FDA to Test out New Standardized Medical Device Labels in Proposed Study
Posted 15 September 2014 | By
The US Food and Drug Administration (FDA) plans to study whether it could standardize device labeling with the use of new content and format standards now under development.
At present, there are no regulations defining a standardized approach for how content should be structured or formatted for medical devices. This is considerably different than the requirements for other FDA-regulated products, such as food or pharmaceutical products, which must adhere to strict requirements regarding everything from the font size and required information to layout and required statements.
But among FDA officials, there is a growing recognition that a lack of standardization is potentially harming patients. There is a "growing need for medical device labeling to be delivered in a clear, concise and readily accessible format so that patients, caregivers and healthcare providers may access and utilize device labeling as efficiently and effectively as possible," FDA wrote in a 4 January 2013 Federal Register announcement regarding device labeling.
In addition, "There is no single available source of medical device labeling for people to view, search and download for devices that are used in clinical and non-clinical environments," FDA wrote. Unlike pharmaceutical products, which typically have a shorter shelf life, the longevity of medical devices may mean that their instructions for use and warning labels are damaged or illegible after a few years. If these labels are unavailable, patients may be harmed as a result.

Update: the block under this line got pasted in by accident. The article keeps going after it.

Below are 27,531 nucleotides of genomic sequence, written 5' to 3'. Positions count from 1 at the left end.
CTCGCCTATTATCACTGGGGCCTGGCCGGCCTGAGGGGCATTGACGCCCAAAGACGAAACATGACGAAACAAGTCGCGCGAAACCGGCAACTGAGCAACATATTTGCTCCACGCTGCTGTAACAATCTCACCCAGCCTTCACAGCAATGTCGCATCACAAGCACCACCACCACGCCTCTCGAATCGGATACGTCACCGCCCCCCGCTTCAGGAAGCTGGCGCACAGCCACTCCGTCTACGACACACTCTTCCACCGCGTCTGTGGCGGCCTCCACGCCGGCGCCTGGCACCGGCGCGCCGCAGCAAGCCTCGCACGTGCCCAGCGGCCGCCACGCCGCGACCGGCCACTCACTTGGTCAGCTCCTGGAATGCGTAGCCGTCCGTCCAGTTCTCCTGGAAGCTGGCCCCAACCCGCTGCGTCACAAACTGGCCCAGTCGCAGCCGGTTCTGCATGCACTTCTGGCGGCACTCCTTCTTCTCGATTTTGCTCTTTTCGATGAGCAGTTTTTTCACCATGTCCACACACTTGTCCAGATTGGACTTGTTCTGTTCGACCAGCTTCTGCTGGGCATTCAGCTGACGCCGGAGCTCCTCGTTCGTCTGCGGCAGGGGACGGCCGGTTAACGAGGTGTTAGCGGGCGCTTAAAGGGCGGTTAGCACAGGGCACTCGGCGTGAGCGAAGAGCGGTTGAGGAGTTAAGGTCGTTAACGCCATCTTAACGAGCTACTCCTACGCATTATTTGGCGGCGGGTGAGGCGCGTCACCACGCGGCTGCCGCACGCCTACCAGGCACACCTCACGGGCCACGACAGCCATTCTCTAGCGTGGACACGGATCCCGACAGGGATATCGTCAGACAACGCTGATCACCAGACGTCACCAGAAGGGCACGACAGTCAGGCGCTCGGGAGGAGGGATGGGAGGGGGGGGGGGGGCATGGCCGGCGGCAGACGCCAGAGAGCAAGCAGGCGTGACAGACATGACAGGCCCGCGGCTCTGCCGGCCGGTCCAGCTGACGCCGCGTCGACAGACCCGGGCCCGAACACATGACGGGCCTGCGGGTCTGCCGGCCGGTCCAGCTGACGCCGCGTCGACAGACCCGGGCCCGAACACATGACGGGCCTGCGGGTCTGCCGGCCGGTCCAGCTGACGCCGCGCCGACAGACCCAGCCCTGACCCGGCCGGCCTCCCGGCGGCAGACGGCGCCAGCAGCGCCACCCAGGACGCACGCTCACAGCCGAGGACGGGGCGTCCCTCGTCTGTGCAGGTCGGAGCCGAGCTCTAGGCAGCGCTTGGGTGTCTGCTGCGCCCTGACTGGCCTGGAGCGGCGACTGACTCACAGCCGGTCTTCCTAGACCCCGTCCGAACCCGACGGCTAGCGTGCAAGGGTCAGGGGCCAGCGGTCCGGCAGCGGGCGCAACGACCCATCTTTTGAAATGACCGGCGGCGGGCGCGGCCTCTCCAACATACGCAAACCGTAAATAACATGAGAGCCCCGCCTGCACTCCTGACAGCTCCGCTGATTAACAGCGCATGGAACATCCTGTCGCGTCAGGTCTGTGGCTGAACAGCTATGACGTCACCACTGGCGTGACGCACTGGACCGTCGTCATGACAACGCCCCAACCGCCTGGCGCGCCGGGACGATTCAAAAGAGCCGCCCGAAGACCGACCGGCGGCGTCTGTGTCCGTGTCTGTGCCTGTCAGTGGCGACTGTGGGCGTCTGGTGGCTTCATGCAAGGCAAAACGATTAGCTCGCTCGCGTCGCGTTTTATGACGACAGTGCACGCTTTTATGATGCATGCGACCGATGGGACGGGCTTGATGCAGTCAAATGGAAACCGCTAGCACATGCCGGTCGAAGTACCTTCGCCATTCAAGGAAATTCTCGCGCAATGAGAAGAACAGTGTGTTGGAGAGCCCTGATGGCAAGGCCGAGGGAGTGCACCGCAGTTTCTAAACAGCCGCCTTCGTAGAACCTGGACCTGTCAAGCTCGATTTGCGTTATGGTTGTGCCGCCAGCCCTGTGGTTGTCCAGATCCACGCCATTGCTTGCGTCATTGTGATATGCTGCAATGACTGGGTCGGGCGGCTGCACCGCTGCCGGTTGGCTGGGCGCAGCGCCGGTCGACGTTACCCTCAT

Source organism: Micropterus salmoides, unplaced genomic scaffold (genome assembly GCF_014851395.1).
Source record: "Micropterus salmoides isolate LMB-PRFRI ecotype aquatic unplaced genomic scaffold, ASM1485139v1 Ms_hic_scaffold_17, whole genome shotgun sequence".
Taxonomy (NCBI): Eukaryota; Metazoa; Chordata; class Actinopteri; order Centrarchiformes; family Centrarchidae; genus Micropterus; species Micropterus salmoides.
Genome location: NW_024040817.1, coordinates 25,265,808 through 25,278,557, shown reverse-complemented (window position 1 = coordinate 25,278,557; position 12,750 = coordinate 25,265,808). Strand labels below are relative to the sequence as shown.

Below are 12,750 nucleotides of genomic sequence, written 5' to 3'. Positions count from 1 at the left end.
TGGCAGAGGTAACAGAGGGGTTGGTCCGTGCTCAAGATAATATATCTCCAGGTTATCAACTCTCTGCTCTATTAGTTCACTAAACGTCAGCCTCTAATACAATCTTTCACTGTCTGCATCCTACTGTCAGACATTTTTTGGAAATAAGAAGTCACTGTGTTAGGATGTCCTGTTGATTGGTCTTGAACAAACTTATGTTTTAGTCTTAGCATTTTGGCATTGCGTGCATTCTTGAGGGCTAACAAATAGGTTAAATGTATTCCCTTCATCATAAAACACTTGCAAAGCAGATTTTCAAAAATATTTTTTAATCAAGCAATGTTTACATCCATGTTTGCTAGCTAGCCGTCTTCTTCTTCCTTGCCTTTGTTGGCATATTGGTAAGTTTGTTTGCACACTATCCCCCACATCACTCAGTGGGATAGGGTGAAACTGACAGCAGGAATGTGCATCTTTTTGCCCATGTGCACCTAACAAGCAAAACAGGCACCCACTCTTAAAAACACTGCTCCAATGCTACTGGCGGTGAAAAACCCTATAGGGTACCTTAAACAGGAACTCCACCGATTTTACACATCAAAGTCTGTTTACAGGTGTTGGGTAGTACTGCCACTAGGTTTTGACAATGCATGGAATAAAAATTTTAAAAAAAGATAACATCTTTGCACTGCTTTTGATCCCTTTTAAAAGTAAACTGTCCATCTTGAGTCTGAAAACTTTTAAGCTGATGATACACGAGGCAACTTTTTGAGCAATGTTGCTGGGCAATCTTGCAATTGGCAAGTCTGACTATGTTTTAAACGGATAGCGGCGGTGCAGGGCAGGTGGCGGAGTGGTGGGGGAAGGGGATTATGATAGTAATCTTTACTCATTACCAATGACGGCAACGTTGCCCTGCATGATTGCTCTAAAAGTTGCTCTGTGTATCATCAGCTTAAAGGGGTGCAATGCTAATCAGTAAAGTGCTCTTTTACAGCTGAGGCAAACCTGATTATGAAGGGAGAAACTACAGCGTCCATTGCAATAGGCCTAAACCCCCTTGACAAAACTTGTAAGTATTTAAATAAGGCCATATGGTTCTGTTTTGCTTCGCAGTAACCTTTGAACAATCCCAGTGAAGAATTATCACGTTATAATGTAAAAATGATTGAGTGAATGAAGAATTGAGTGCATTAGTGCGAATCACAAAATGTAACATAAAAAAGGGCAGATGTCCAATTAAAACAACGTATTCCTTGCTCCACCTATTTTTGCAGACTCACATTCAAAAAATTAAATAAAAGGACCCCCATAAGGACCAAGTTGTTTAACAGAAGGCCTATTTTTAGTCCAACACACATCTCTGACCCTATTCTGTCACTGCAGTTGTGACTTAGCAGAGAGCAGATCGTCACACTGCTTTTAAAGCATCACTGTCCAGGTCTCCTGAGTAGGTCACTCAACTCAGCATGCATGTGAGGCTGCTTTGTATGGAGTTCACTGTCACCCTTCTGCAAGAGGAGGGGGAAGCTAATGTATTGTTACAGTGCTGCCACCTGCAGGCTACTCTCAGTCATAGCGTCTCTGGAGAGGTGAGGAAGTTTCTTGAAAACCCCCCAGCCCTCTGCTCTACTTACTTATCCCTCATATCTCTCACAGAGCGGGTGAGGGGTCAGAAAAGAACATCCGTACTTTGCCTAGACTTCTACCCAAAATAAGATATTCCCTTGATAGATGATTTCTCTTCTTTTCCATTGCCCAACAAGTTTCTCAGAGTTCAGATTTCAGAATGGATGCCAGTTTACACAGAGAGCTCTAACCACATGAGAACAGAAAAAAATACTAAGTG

But patients could also come to harm even if the labels are present, FDA said. "FDA is concerned that the lack of standard content and format may translate into an increased risk of medical device error," it wrote. If a warning section, for example, is placed in an unusual section, a physician may inadvertently skip over it, potentially subjecting a patient to unnecessary harms.
With these facts in mind, FDA said it has already conducted a two-phase research study with Research Triangle Institute to poll "healthcare professionals" on what information they would want in a standardized device label. The information obtained from that research has since been turned into an outline for a standard format, but FDA noted participants in both that study and a subsequent one expressed a desire to see a kind of "quick guide" to describe the device's most critical information in an at-a-glance format.
New Device Labeling Initiative
Now the agency says it wants to move forward with an additional study on standardized device labeling.
In a 12 September 2014 Federal Register posting, FDA says it plans to compare labeling from six different types of medical devices using two different "standard content and format" labels being developed by FDA researchers.
As with the agency's first study, the new study is to be quite small, with just 38 respondents—all healthcare providers. Of the 38, eight will be hospital-based healthcare providers, while the remaining 30 will be healthcare providers "participating at FDA."
"We will conduct the studies at three different sites including two area hospitals using their devices, existing labeling, and HCPs," FDA explained in the notice. "Given a sample of 6 devices with 2 different labeling types, there will be 12 different labeling types to be tested. We plan to have eight people test each type of the labeling. We will also conduct the studies on FDA's campus using medical devices received from medical device industry representatives through a material transfer agreement."
The study is yet another indication that FDA is seriously considering how to standardize device labels, and its second study could mean new standards could be arriving within a few years.
To be seen: Whether devices will adhere to a single format or several depending on their intended use and use settings (e.g. hospital vs. home use settings). For now, FDA seems to be indicating that it has not yet decided on a single labeling format, but the two being studied might soon be narrowed down to a single format.